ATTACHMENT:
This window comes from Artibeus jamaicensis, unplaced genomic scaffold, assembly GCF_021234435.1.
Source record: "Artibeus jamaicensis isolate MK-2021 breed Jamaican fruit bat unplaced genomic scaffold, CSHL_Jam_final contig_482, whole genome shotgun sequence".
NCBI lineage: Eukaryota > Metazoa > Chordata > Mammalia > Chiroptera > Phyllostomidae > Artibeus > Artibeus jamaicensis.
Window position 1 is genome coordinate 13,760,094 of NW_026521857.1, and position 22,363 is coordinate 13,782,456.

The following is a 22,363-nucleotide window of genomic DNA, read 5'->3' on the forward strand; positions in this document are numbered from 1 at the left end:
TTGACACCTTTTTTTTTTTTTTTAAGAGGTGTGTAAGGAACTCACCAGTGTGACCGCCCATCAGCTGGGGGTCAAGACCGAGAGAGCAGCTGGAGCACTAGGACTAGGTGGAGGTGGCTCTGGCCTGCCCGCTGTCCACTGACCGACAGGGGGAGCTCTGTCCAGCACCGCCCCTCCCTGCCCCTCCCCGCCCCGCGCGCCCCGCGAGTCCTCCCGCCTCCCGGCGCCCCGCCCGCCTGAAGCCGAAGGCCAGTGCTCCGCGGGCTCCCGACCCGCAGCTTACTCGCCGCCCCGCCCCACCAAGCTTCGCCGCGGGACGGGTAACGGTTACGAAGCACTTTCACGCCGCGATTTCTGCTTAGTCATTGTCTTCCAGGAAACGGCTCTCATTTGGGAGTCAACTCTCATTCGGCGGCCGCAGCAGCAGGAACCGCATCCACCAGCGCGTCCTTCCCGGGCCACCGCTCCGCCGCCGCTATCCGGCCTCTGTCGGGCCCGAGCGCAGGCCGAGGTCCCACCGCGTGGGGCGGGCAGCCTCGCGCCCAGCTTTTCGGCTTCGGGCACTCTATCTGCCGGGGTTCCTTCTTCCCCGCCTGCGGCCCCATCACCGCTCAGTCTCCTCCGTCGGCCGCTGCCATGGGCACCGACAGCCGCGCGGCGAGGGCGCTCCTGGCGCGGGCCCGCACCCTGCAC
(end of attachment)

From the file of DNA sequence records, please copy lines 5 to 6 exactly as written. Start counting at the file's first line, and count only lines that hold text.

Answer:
The following is a 22,363-nucleotide window of genomic DNA, read 5'->3' on the forward strand; positions in this document are numbered from 1 at the left end:
TTGACACCTTTTTTTTTTTTTTTAAGAGGTGTGTAAGGAACTCACCAGTGTGACCGCCCATCAGCTGGGGGTCAAGACCGAGAGAGCAGCTGGAGCACTAGGACTAGGTGGAGGTGGCTCTGGCCTGCCCGCTGTCCACTGACCGACAGGGGGAGCTCTGTCCAGCACCGCCCCTCCCTGCCCCTCCCCGCCCCGCGCGCCCCGCGAGTCCTCCCGCCTCCCGGCGCCCCGCCCGCCTGAAGCCGAAGGCCAGTGCTCCGCGGGCTCCCGACCCGCAGCTTACTCGCCGCCCCGCCCCACCAAGCTTCGCCGCGGGACGGGTAACGGTTACGAAGCACTTTCACGCCGCGATTTCTGCTTAGTCATTGTCTTCCAGGAAACGGCTCTCATTTGGGAGTCAACTCTCATTCGGCGGCCGCAGCAGCAGGAACCGCATCCACCAGCGCGTCCTTCCCGGGCCACCGCTCCGCCGCCGCTATCCGGCCTCTGTCGGGCCCGAGCGCAGGCCGAGGTCCCACCGCGTGGGGCGGGCAGCCTCGCGCCCAGCTTTTCGGCTTCGGGCACTCTATCTGCCGGGGTTCCTTCTTCCCCGCCTGCGGCCCCATCACCGCTCAGTCTCCTCCGTCGGCCGCTGCCATGGGCACCGACAGCCGCGCGGCGAGGGCGCTCCTGGCGCGGGCCCGCACCCTGCAC